Main content area

Organic rural development: Barriers to value in the quest for qualities in Jordanian olive oil

Cook, Brittany
Journal of rural studies 2019 v.69 pp. 106-116
agricultural development, certification, farmers, hinterland, intensive farming, modernization, mountains, olive oil, organic foods, organic production, packaging, politics, rural development, socioeconomics, sustainable agriculture, world markets, Jordan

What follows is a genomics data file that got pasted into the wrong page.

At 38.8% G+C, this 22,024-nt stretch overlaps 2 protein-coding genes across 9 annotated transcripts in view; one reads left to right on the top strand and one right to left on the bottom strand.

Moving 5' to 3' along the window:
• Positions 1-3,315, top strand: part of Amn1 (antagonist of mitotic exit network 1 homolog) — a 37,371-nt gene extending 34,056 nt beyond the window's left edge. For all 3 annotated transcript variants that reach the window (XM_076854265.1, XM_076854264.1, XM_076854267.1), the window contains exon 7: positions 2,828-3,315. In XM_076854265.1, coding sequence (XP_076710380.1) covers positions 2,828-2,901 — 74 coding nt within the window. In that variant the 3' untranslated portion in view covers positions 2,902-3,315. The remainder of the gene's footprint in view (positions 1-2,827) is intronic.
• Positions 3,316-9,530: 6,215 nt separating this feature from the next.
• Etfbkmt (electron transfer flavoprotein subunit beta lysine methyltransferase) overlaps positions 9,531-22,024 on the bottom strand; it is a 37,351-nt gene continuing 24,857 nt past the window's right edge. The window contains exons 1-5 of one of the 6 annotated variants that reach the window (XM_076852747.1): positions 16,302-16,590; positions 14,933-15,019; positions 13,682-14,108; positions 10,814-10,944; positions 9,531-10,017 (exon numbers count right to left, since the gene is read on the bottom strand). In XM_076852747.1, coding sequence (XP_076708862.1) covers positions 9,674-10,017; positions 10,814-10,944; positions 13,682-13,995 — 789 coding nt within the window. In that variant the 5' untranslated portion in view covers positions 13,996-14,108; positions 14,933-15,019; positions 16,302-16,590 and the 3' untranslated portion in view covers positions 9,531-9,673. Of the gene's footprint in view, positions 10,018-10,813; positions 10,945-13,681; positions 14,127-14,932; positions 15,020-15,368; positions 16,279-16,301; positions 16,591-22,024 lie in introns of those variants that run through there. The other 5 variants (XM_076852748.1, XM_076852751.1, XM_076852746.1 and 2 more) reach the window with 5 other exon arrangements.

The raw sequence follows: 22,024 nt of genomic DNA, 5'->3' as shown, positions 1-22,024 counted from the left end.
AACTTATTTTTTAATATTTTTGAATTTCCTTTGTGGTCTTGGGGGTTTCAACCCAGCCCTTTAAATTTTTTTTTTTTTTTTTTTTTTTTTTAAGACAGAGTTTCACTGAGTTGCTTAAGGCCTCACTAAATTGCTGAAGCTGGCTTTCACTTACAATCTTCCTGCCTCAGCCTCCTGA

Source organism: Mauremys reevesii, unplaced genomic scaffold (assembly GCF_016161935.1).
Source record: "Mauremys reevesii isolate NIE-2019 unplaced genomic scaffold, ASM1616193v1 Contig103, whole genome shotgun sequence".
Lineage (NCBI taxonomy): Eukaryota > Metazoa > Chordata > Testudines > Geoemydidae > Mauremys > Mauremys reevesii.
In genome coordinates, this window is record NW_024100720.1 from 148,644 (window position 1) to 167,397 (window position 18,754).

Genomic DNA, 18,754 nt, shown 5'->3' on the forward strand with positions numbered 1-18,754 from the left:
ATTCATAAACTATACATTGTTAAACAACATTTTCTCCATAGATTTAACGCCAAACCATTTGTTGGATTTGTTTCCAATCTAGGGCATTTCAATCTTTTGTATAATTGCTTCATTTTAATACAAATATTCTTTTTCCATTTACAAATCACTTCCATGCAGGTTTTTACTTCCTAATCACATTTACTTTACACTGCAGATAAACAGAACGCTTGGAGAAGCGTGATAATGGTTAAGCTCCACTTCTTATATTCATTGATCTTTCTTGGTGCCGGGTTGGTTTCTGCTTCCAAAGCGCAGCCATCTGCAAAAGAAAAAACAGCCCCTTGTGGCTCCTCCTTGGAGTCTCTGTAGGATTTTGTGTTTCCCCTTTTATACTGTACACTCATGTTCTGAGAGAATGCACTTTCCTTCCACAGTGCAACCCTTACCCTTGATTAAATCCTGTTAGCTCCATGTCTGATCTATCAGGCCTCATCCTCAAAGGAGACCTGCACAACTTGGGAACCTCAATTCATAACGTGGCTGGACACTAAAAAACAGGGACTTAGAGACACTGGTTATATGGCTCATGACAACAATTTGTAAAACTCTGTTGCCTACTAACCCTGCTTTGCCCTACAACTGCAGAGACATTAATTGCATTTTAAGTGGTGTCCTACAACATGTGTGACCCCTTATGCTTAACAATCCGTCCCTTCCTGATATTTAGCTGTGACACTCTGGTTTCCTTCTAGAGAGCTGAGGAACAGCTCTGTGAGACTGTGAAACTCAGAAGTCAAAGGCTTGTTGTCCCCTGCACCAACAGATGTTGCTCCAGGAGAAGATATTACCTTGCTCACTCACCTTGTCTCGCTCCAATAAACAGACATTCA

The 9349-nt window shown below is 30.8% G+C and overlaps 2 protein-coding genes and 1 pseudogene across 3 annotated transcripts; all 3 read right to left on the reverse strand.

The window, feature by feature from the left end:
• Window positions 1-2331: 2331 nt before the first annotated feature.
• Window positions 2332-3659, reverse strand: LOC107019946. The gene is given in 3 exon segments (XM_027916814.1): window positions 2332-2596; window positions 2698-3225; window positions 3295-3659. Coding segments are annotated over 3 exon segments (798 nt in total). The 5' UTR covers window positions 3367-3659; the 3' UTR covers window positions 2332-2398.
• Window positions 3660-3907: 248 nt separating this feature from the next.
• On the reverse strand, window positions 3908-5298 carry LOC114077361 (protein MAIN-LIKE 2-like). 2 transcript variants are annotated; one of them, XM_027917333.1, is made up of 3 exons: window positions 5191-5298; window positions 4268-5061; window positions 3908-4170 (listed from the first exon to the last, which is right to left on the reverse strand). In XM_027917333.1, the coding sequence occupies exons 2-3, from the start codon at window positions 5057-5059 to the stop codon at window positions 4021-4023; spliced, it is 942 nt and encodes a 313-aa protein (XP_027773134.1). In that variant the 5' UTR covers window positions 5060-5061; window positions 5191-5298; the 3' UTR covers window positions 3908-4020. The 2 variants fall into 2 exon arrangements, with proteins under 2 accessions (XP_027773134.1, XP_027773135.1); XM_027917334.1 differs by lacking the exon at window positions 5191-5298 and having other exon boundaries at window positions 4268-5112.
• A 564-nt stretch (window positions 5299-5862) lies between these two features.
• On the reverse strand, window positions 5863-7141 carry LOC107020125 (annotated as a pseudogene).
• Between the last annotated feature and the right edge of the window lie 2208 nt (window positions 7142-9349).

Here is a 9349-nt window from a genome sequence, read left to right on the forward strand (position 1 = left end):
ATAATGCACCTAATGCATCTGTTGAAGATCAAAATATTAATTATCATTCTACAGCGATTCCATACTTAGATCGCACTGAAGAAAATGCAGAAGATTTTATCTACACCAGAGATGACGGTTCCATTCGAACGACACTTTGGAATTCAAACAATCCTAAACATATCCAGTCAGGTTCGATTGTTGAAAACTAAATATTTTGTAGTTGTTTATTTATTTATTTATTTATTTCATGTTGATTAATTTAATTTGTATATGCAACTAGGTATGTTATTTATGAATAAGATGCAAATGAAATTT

Globally, governments have encouraged organic farming with smallholder farmers as a rural development strategy. However, certified organic agriculture has proven to be a paradox: certification requirements designed to promote environmentally sustainable farming often lead to agricultural intensification contrary to organic agriculture's stated goals. Meanwhile, certification itself is not the sole cause of this paradox. This article, based on 15 months of qualitative fieldwork in Jordan, argues that the paradox of organic agriculture in Jordan centers on the ways in which the ‘alternative’ organic olive oil production functionally requires producers to abandon local markets and engage in long-distance commodity chains. This shift alters how value is added to olive oil and changes technological requirements for processing, storing, packaging, and transporting the oil to international gourmet markets. By calling attention to the social relations in differing commodity networks and chains, my analysis focuses on, first, how quality and value is constructed within material and cultural systems, then how farmers become dependent on access to distant consumers, and, third, how production for these consumers alters the structure of relational and technological rents. As a result, I find that the promotion of certified organic, gourmet olive oil for sale in global markets privileges specific regions within Jordan. In short, the structure of relational and technological rents favors resource-intensive production in a Jordanian desert region over ‘traditional’ low-input production in Jordan's mountainous hinterland. In theoretical terms, this study highlights teleologies of success and modernization in agricultural development and offers an examination of those environmental, socio-economic, and political factors that prevent small-farmers from realizing rents in certified agriculture.